I moved my current virtual-python install I had in $HOME out of the way, restarted my shell so bash would see /usr/bin/python, installed setuptools globally, and then did this:

$ rm -rf lib
$ python bin/working-env.py $HOME
Making working environment in /home/gldnspud
Creating lib/python2.4
Creating lib/python2.4/distutils
Creating lib/python2.4/setuptools
Creating file lib/python2.4/distutils/distutils.cfg
Creating file lib/python2.4/distutils/__init__.py
Creating file lib/python2.4/setuptools.pth
Creating file bin/activate
Creating file lib/python2.4/setuptools/__init__.py
Creating file lib/python2.4/site.py

Now I can't import setuptools:

$ source bin/activate
$ python
>>> import setuptools
Traceback (most recent call last):
  File "<stdin>", line 1, in ?
  File "/home/gldnspud/lib/python2.4/setuptools/__init__.py", line 10, in ?
    execfile(os.path.join(setuptools_path, '__init__.py'))
NameError: name 'setuptools_path' is not defined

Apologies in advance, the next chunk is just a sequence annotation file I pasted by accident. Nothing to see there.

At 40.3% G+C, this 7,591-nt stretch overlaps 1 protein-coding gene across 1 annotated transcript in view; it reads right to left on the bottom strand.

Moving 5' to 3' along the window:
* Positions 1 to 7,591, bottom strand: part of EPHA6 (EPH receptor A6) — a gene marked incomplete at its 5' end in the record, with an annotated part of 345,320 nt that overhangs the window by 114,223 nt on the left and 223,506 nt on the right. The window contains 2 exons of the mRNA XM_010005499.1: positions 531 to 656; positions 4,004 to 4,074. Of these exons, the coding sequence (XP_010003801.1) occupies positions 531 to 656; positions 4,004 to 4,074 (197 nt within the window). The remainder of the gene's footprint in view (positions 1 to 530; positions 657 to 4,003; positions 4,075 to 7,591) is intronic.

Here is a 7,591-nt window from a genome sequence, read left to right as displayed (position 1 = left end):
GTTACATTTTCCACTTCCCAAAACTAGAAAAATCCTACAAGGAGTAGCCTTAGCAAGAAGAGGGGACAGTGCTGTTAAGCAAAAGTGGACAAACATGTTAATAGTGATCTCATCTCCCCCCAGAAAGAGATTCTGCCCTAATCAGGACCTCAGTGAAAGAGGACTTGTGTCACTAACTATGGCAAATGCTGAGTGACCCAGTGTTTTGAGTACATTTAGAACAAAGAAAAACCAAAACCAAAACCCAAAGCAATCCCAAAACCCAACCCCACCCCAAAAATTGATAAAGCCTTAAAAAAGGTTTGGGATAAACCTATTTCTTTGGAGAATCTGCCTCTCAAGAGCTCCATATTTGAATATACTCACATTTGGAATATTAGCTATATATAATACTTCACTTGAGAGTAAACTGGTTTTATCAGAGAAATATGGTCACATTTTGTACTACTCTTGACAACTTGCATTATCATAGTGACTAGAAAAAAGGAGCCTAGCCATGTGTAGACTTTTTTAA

I checked sys.path and there's no setuptools anywhere in it. When I went back to the global python, it does pick up all the egg files from the pth files.

Any ideas on where to go from there?

# Matthew Scott

The setuptools stuff is hacky, and now I can't remember why I did it the way I did. That lib/python2.4/setuptools.pth file should contain the real path to setuptools, which gets used by setuptools/__init__.py. I put in a slightly better error message in this case (at least not NameError). I've been trying to figure out if working-env.py should actually install setuptools locally as part of the setup; it kind of seems like it should.

# Ian Bicking

I think that would be a logical way to do it. I was admittedly surprised that system-wide setuptools was required by working-env, since I was used to putting it locally into a virtual-python. I think it would be less hassle if it were possible to use working-env as a pre-setuptools bootstrap. Perhaps working-env could optionally/automatically run ez_setup.py within the newly-created environment?

I've switched back to virtual-python for now :)

# Matthew Scott